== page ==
As he presses Congress to let the Bush tax cuts for wealthy Americans expire, President Obama has two goals in mind: achieve a significant policy victory; and give struggling Democrats a wedge issue ahead of the November elections. But a significant number of those Democrats are saying they don’t want the help — and that number may be enough to force Democratic leaders to punt on the issue.
Rep. Michael McMahon (D-NY), who is fighting to preserve the top-bracket tax cuts for at least a year, says he has somewhere between 25 and 50 members on his side. “I think the difference is there,” he told TPM after a House vote yesterday afternoon.
McMahon is a signatory to a letter authored by Rep. Melissa Bean (D-IL) and others designed to pressure leaders to give wealthy Americans another tax break. His view represents a political and policy consensus shared by a significant, and vocal faction of the Democratic party — a consensus that party leaders are doing little to weaken.“Sometimes we forget how we became the majority. We did it by winning some affluent districts,” Rep. Gerry Connolly told reporters earlier this month.
“I don’t think anybody considers the notion of higher taxes for anybody as a good thing or a winning political strategy,” McMahon said Wednesday.
“It’s a winning issue in most districts,” says a top Democratic strategist. But those districts where it’s not are often represented by members, like McMahon, trying to show their independence from their leadership.
In McMahon’s district, he says, a couple making $300,000 might still be living paycheck to paycheck. But freezing tax rates is important, in his view, to speed up the recovery nationally.
“It’s about the psychology of the market makers,” he argued. “And if you raise taxes now you’re going to see a lot of people hold on to their money, maybe move it offshore, not invest in their companies.”
That view is contrary to the one held by many leading economists and administration advisers, who argue that making sure low- and middle-income people have money to spend is the key to growth. But it is shared broadly by Democrats who want, at least temporarily, to extend tax cuts for the rich.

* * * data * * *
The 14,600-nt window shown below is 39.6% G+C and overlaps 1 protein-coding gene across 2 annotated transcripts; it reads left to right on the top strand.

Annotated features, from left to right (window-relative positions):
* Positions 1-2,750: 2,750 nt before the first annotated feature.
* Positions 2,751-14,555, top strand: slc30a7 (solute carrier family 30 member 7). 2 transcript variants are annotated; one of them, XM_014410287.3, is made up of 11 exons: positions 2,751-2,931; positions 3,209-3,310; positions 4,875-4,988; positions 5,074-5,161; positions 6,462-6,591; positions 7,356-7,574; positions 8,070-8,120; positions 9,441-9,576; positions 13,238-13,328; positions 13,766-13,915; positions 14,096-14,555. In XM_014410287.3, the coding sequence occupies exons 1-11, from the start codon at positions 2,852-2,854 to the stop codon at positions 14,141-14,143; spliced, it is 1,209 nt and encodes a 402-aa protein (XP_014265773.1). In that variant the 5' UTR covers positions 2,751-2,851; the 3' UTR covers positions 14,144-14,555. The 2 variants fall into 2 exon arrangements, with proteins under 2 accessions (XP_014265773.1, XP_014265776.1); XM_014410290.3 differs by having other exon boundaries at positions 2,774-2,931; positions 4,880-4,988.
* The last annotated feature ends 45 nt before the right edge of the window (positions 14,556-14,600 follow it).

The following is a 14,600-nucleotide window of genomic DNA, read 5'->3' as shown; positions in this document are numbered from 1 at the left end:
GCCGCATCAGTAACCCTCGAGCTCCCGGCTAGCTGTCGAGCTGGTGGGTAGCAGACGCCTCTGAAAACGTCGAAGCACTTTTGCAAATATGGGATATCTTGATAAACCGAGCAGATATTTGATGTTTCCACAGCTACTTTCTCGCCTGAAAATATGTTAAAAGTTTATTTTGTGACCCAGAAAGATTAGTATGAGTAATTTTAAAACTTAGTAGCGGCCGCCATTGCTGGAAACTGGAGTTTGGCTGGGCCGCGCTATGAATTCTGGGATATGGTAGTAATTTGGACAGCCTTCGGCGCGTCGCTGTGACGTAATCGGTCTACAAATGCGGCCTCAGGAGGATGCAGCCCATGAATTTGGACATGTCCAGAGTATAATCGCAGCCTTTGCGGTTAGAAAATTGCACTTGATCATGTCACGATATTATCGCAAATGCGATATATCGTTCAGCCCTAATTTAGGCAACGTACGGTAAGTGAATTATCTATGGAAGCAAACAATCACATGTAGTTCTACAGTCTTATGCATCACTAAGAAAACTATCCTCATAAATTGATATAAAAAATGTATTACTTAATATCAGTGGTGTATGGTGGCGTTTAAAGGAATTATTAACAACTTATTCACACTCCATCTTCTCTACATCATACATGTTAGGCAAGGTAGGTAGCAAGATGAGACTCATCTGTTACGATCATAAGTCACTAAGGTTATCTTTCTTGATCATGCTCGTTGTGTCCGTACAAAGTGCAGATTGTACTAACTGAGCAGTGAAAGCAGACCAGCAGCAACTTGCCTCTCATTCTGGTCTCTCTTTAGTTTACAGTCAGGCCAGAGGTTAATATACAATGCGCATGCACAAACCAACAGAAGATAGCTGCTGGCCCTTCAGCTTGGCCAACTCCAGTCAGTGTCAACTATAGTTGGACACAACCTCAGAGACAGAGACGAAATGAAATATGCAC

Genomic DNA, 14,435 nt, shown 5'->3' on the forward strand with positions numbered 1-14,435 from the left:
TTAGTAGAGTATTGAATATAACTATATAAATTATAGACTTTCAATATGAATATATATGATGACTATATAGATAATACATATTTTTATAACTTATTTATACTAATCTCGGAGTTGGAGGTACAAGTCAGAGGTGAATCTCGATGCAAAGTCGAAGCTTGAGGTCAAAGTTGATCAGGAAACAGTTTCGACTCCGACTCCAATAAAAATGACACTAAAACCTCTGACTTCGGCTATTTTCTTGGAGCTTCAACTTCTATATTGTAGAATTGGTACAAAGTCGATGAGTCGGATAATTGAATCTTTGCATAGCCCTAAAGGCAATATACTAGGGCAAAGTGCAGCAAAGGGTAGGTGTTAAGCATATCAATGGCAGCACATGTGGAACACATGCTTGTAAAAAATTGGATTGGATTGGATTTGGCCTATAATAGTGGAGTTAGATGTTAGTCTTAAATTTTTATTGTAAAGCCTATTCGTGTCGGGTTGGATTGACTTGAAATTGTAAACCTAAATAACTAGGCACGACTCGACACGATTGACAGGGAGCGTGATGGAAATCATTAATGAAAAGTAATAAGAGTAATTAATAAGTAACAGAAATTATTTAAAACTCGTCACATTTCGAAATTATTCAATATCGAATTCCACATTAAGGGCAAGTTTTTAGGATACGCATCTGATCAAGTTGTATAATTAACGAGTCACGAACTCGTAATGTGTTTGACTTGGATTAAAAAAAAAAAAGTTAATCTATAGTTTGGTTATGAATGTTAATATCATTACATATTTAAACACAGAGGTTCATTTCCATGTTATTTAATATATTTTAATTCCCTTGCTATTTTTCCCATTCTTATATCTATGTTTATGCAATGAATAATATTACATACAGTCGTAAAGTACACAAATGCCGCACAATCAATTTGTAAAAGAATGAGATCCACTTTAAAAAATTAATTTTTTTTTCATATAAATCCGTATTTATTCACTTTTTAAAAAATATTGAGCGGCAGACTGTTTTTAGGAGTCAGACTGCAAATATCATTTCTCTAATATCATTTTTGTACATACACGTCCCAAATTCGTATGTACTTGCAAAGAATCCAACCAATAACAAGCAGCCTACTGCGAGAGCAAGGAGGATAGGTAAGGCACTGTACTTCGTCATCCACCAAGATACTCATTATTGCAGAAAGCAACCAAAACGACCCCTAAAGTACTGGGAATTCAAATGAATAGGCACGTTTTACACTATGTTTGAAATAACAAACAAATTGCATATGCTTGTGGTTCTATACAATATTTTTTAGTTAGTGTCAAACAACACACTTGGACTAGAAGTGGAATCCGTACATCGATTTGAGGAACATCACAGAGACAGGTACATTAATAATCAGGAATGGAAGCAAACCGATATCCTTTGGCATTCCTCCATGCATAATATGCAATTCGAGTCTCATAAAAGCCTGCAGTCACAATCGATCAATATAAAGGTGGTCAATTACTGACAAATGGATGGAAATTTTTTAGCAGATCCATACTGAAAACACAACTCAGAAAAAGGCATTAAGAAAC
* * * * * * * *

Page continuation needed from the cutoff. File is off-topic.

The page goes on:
“The reality is that economic recovery frankly depends on people in the top bracket being very aggressive in terms of their spending and investing,” said Rep. Artur Davis (D-AL) in a brief interview with TPM yesterday afternoon. “It’s just the reality. That’s beyond politics. It’s just a fundamental matter of economics.”
Davis is retiring after losing the Democratic primary for governor in his state earlier this year. Freed from political constraints, he still wants to extend tax cuts for wealthy people for at least a year.
“There is obviously some political value in Democrats framing this as a defense of the middle class, versus Republicans who are only concerned about the wealthy,” Davis conceded. “[But] Democrats almost never win a fight about taxes. I can’t think of an election where Democrats have won a fight about taxes. If the subject is taxes, Democrats are usually in trouble.”
These members votes will be crucial if Democrats are going to pursue President Obama’s plan. He’s suggested a course that will make Republicans answer two separate questions: whether they support continuing tax cuts for everybody up to their first $250,000; and whether they support extra tax cuts benefiting only people making more than $250,000.
McMahon doesn’t want to do it that way. “I think we should do it all together.”
Leadership, for now, won’t say how they’re dealing with the dissent.
“One-hundred percent of Americans will benefit by not having taxes on the first $250,000 of income increase,” House Majority Leader Steny Hoyer told reporters yesterday in response to a question from TPMDC. “Members have to argue beyond that what their view is.”
“They are taking, they need to take, the position they believe is in the best interest of the country,” Hoyer added. “We’re having a lot of discussions on where we’re going to go.”
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